Dark Short Story
‘Let’s go for a walk, son. I need to talk to you.’
‘Sure, dad, what do you want?’
‘It’s not what I want. There is something I need to explain to you.’
Father and son clad in warm winter jackets and their walking boots. The sun was glistening from the ice-covered puddles. Further on, ducks quacked, frozen in the pond. The pair walked in that direction. Birds swooped and called, and a wolf howled deep in the forest. But not a sign of human life; that was the idea. Duncan Blower had bought the cabin fifty years ago. Nobody lived near them, and they still don’t.
‘What can you remember about your mum?’
‘Not much, she disappeared when I was, what four?’
‘Do you know why the family’s company is called what it is?’
‘I’ve asked you many times. You always wormed your way out of answering. So tell me, what does “Bedswerver” mean?’
‘Our company has nothing to do with furniture—so, a good question. Also, the name has served us well over the years. People may decide to go elsewhere for investment advice but rarely forget our company name, and they often come back to us.’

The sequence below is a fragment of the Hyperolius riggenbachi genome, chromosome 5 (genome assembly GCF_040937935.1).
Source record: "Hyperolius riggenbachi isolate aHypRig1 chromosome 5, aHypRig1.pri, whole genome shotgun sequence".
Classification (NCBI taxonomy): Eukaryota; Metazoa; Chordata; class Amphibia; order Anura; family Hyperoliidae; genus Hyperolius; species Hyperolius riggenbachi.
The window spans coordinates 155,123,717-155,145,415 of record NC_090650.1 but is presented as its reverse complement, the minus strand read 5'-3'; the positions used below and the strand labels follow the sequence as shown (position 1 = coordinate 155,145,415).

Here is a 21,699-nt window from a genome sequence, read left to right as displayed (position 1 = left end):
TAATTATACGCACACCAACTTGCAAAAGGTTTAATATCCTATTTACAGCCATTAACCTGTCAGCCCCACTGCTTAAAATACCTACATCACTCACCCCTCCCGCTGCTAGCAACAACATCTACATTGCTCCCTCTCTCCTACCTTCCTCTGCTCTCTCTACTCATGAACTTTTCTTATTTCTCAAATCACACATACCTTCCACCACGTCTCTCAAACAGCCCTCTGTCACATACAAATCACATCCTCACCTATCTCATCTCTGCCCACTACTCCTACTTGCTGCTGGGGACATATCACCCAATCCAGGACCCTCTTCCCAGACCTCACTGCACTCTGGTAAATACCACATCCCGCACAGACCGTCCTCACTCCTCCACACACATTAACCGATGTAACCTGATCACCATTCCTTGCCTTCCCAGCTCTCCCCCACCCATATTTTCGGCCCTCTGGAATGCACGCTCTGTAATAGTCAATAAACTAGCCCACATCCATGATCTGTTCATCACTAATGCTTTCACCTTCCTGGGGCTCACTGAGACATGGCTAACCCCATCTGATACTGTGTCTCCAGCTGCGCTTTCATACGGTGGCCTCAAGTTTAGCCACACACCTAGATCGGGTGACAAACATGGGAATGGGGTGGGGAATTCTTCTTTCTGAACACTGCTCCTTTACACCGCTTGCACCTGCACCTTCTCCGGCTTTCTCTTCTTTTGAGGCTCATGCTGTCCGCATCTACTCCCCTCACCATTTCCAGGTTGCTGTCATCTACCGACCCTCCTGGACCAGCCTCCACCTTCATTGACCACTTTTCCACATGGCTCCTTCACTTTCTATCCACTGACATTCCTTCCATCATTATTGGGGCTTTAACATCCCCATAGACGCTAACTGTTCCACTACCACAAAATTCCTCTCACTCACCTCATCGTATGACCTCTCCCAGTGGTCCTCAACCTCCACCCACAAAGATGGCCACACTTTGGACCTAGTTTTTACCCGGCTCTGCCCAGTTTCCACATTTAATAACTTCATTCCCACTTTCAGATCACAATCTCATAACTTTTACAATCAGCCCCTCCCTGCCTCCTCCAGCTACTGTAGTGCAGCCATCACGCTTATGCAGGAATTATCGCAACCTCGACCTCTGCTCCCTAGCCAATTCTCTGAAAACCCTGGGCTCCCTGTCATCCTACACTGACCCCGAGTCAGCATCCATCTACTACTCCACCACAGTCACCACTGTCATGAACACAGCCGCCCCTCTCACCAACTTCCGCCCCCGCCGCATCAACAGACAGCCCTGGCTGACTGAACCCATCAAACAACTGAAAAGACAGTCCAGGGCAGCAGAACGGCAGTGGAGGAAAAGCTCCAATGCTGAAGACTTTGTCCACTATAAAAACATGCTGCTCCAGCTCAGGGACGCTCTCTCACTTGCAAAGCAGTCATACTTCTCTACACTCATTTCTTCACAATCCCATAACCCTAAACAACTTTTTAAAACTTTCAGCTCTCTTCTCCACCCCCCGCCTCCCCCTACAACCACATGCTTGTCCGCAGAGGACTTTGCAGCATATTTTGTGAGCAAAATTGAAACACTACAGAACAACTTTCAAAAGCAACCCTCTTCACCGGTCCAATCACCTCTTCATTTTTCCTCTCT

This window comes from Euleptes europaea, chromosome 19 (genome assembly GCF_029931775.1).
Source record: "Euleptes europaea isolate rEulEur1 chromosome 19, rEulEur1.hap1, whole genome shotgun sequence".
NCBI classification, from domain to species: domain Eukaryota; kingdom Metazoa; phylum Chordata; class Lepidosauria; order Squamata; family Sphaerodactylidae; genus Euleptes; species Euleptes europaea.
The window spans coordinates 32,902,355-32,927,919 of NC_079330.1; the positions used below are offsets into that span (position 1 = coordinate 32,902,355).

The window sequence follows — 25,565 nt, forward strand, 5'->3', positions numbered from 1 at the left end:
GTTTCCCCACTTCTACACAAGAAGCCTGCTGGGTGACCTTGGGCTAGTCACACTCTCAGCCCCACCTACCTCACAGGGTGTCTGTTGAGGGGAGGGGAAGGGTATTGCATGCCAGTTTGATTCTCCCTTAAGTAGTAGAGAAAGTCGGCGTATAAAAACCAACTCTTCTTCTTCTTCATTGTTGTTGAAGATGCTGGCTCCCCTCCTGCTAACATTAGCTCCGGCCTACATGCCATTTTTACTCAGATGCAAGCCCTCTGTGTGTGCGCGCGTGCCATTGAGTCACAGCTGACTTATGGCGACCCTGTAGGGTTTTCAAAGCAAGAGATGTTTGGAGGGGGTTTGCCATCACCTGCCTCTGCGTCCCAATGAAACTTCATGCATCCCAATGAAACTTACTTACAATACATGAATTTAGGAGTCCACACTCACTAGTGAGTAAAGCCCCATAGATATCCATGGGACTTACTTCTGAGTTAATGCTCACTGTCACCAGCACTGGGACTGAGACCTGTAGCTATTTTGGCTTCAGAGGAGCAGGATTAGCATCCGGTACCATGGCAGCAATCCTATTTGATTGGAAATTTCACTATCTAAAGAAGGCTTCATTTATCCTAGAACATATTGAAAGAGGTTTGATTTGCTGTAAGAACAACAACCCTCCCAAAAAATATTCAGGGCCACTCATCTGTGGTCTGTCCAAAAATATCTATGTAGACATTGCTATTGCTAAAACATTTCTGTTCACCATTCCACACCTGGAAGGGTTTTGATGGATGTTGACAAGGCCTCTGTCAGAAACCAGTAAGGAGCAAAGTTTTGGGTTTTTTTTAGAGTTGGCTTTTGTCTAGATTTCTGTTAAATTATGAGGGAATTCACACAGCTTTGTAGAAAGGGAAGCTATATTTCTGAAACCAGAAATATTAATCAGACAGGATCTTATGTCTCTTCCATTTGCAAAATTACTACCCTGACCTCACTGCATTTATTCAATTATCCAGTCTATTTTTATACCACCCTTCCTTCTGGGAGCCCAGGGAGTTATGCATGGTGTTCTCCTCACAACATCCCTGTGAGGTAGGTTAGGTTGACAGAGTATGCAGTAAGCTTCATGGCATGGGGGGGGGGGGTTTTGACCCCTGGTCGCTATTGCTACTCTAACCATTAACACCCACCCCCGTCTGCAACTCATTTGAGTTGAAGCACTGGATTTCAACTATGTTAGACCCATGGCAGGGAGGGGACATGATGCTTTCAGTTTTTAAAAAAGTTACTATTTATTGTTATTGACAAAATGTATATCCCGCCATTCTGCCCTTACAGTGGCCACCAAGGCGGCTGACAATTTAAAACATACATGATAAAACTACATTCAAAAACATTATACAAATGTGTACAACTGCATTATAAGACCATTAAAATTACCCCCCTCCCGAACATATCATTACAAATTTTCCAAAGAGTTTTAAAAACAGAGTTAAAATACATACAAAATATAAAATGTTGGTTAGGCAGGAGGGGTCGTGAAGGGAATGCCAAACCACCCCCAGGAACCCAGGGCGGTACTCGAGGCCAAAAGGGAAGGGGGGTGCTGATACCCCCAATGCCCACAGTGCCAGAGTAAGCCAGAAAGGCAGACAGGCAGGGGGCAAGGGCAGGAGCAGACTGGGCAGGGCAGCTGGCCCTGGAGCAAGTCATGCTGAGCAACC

‘Okay, but how many ask what it means?’
‘No one has asked to my face. I guess that their education concerned business, not literature.’
‘Dad, what are you going on about? My degree was in accounts, as you know, so what has it got to do with stories?’
‘And as you know, my education was taught on the streets.’
‘I was a bad lad. Stealing and fighting were all I knew until my two years behind bars; when I started to read, boy, did I read. Beginning with novels, but then I fell in love with Shakespeare’s work.’
‘Where is all this leading to, and for that matter, where are we going?’
‘Do you mind if we stop for a minute or two? I’m not as fit as I once was.’
Duncan Blower puffed and reached inside his jacket. ‘Here, son, have a slug of that.’
The antique flask, battered and bruised, contained Seven Star Brandy; the men shared it. Getting lost in their thoughts, they were both thinking about the same woman.